Dryden John

John Dryden (1631 – 1700), 2nd cousin 11x removed

 

John Dryden, poet (1631-1700)

John Dryden, poet (1631-1700)

John Dryden was an influential English poet, literary critic, translator and playwright who dominated the literary life of Restoration England to such a point that the period came to be known in literary circles as “the Age of Dryden”.  He was made Poet Laureate in 1668.  Dryden was born in the village rectory of Aldwincle near Thrapston in Northamptonshire, where his maternal grandfather was Rector of All Saints.  He was the eldest of fourteen children born to Erasmus Dryden and wife Mary Pickering, paternal grandson of Sir Erasmus Dryden, 1st Baronet (1553–1632) and wife Frances Wilkes, Puritan landowning gentry who supported the Puritan cause and Parliament.  He was also a second cousin once removed of Jonathan Swift.  Dryden was the dominant literary figure and influence of his age.  He established the heroic couplet as a standard form of English poetry by writing successful satires, religious pieces, fables, epigrams, compliments, prologues, and plays with it.  He also introduced the alexandrine and triplet into the form.  In his poems, translations, and criticism, he established a poetic diction appropriate to the heroic couplet – Auden referred to him as “the master of the middle style” – that was a model for his contemporaries and for much of the 18th century.  The considerable loss felt by the English literary community at his death was evident from the elegies that it inspired.  Dryden’s heroic couplet became the dominant poetic form of the 18th century.  The most influential poet of the 18th century, Alexander Pope, was heavily influenced by Dryden, and often borrowed from him.  Other writers were equally influenced by Dryden and Pope.  Pope famously praised Dryden’s versification in his imitation of Horace’s Epistle II.i: Dryden taught to join / The varying pause, the full resounding line, / The long majestic march, and energy divine.  Samuel Johnson summed up the general attitude with his remark that “the veneration with which his name is pronounced by every cultivator of English literature, is paid to him as he refined the language, improved the sentiments, and tuned the numbers of English poetry.”  His poems were very widely read, and are often quoted, for instance, in Tom Jones and Johnson’s essays.  Johnson also noted, however, that “He is, therefore, with all his variety of excellence, not often pathetic; and had so little sensibility of the power of effusions purely natural, that he did not esteem them in others.  Simplicity gave him no pleasure.” The first half of the 18th century did not mind this too much, but in later generations, this was increasingly considered a fault.  One of the first attacks on Dryden’s reputation was by Wordsworth, who complained that Dryden’s descriptions of natural objects in his translations from Virgil were much inferior to the originals.  However, several of Wordsworth’s contemporaries, such as George Crabbe, Lord Byron and Walter Scott (who edited Dryden’s works), were still keen admirers of Dryden.  Besides, Wordsworth did admire many of Dryden’s poems, and his famous “Intimations of Immortality” ode owes something stylistically to Dryden’s “Alexander’s Feast”.  John Keats admired the “Fables,” and imitated them in his poem “Lamia”.  Later 19th century writers had little use for verse satire, Pope, or Dryden.  Matthew Arnold famously dismissed them as “classics of our prose.”  He did have a committed admirer in George Saintsbury and was a prominent figure in quotation books such as Bartlett’s, but the next major poet to take an interest in Dryden was T. S. Eliot, who wrote that he was “the ancestor of nearly all that is best in the poetry of the eighteenth century”, and that “we cannot fully enjoy or rightly estimate a hundred years of English poetry unless we fully enjoy Dryden.[1]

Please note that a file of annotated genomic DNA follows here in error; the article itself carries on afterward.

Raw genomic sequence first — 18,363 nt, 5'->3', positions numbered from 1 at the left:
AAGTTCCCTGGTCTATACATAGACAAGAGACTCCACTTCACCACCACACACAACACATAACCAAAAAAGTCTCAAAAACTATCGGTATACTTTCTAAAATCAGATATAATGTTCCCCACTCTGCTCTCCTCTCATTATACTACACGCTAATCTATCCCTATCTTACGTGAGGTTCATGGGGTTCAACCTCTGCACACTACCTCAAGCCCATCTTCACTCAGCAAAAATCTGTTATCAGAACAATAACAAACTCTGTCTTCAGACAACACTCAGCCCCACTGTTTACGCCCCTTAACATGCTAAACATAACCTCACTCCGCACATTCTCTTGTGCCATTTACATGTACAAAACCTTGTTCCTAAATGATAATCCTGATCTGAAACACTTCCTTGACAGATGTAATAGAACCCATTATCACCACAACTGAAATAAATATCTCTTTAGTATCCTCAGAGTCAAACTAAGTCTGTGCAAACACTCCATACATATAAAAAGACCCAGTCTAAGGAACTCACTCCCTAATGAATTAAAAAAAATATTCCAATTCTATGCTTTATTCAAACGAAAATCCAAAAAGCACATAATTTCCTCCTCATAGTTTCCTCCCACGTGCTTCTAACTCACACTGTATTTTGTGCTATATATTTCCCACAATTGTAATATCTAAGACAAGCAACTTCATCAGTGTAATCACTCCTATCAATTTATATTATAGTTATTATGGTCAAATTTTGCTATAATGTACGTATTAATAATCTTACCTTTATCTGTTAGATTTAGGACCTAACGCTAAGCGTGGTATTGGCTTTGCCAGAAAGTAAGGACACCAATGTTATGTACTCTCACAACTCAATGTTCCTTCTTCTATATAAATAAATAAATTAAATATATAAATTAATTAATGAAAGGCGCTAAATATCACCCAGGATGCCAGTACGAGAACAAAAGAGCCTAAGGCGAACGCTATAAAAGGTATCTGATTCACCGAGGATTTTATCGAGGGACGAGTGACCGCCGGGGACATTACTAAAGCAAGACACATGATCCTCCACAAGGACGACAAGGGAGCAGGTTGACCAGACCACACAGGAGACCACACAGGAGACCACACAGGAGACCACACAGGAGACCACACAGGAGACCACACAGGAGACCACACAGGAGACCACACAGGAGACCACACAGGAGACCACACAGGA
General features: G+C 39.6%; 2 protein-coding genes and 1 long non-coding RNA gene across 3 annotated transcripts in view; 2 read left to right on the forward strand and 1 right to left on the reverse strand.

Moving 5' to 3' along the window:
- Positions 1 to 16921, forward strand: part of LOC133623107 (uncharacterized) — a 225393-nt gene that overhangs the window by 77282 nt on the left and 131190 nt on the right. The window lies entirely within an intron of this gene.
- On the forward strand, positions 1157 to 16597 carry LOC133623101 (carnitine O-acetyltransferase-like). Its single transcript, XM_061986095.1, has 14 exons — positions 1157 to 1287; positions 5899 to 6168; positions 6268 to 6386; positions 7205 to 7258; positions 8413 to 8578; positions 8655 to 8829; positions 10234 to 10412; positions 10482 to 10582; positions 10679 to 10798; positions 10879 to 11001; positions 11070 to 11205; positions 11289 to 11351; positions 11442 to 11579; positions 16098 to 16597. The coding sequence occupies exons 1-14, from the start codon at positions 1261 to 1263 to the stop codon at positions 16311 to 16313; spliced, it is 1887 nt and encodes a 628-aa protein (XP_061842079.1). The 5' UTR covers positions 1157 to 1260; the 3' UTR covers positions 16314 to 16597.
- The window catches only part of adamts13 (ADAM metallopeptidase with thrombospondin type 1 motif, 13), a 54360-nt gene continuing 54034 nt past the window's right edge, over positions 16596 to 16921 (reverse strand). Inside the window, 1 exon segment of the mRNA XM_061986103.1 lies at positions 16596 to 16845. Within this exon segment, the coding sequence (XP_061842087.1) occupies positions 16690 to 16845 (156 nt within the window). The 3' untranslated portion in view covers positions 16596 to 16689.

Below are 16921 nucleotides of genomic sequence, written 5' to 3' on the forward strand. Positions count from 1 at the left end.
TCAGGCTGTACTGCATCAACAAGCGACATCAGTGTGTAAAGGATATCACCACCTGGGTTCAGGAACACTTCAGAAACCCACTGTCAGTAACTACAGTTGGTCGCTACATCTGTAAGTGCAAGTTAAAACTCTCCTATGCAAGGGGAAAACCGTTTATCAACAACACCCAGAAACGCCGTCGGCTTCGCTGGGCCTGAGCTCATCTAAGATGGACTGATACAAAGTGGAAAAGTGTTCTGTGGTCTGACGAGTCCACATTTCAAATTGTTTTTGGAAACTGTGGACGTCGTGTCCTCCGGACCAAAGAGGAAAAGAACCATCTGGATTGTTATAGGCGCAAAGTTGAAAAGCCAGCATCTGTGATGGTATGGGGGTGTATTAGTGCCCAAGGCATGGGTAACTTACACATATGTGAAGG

Frontispiece and title page from volume II of a 1716 edition of the Works of Virgil translated by John Dryden.

Dryden is also believed to be the first person to posit that English sentences should not end in prepositions, because it was against the rules of Latin grammar.  Dryden created the prescription against preposition stranding in 1672 when he objected to Ben Jonson’s 1611 phrase “the bodies that those souls were frightened from”, although he didn’t provide an explanation of the rationale that gave rise to his preference.

 

John Dryden (1631 – 1700), 2nd cousin 11x removed – Erasmus Dryden (1588 – 1654) – Erasmus Dryden (1553 – 1632) – Sir John Dryden (1525 – 1584) – Bridget Elizabeth Dryden (1563 – 1644) – Anne (Marbury) Hutchinson (1591 – 1643) – Edward (Capt.) Hutchinson (1613 – 1675) – Anne Hutchinson (1643 – 1716) – Ann Dyer (1672 – 1731) – Joseph Clarke (1694 – 1737) – Benjamin Clarke (1721 – 1790) – John Clarke (1780 – 1865) – Oratio Dyer Clarke (1811 – 1899) – Harriet Allen Clarke (1839 – 1898) – Clarence Clark Hamlin (1868 – 1940) – Elizabeth Gunnell Hamlin (1901 – 1982) – Tor Martin Hylbom (1939 – 2009) – Tor Martin (Majerus) Hylbom

 


[1] Eliot, T. S., “John Dryden”, in Selected Essays, (London: Faber and Faber, 1932), p. 305-06.

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